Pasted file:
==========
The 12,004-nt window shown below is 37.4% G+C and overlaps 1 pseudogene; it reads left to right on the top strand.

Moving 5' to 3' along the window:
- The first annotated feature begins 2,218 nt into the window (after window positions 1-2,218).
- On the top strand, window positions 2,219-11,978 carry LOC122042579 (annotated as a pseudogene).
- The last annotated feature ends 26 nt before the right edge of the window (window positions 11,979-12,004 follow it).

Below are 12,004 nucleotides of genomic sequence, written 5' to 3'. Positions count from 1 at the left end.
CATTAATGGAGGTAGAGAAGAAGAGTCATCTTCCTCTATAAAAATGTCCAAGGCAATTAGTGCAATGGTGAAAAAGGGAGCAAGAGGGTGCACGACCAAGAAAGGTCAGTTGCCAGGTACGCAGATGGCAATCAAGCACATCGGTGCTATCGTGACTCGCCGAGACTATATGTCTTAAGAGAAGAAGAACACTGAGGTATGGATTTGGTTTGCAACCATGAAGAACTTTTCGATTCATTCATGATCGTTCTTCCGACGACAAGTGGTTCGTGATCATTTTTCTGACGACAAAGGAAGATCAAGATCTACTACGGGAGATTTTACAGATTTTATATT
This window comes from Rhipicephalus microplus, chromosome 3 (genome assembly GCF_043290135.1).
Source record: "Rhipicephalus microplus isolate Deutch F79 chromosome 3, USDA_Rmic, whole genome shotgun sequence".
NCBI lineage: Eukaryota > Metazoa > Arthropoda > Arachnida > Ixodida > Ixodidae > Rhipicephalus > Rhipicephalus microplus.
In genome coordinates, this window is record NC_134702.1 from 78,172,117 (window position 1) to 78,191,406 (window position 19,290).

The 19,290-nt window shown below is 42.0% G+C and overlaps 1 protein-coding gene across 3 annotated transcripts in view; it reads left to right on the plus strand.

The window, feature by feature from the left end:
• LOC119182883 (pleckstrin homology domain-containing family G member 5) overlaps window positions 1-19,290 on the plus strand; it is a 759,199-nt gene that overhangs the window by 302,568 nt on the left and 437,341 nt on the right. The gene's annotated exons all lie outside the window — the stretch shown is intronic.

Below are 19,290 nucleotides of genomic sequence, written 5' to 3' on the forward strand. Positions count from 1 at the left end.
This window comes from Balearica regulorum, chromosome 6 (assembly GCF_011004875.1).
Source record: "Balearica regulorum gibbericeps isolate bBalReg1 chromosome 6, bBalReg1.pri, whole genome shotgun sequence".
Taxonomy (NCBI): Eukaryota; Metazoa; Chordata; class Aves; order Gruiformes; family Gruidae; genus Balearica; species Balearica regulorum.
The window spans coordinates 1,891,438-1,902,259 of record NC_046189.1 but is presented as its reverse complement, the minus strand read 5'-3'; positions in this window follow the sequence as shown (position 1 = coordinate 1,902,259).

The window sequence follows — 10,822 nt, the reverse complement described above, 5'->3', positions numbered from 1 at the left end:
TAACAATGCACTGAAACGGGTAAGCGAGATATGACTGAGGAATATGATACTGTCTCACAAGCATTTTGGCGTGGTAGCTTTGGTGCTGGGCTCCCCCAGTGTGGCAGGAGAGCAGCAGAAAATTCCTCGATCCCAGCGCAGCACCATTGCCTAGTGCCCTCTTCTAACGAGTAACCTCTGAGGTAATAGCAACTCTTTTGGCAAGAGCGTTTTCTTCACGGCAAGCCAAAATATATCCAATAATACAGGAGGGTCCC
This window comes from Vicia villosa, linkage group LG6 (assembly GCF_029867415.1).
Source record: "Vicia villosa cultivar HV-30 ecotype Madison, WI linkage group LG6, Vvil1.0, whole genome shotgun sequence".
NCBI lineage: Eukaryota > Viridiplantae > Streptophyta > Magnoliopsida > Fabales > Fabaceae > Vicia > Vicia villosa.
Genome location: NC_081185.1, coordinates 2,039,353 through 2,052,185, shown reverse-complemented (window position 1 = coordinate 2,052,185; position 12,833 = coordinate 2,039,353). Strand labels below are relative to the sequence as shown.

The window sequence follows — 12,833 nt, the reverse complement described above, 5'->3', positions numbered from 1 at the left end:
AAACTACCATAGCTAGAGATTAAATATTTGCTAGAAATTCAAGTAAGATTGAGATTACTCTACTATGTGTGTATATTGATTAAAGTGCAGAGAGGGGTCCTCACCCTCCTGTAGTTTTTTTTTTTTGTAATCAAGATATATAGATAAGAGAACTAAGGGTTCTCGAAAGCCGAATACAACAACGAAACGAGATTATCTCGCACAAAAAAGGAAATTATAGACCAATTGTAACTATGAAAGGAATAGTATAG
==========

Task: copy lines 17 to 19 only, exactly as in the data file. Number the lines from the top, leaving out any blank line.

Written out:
Source record: "Balearica regulorum gibbericeps isolate bBalReg1 chromosome 6, bBalReg1.pri, whole genome shotgun sequence".
Taxonomy (NCBI): Eukaryota; Metazoa; Chordata; class Aves; order Gruiformes; family Gruidae; genus Balearica; species Balearica regulorum.
The window spans coordinates 1,891,438-1,902,259 of record NC_046189.1 but is presented as its reverse complement, the minus strand read 5'-3'; positions in this window follow the sequence as shown (position 1 = coordinate 1,902,259).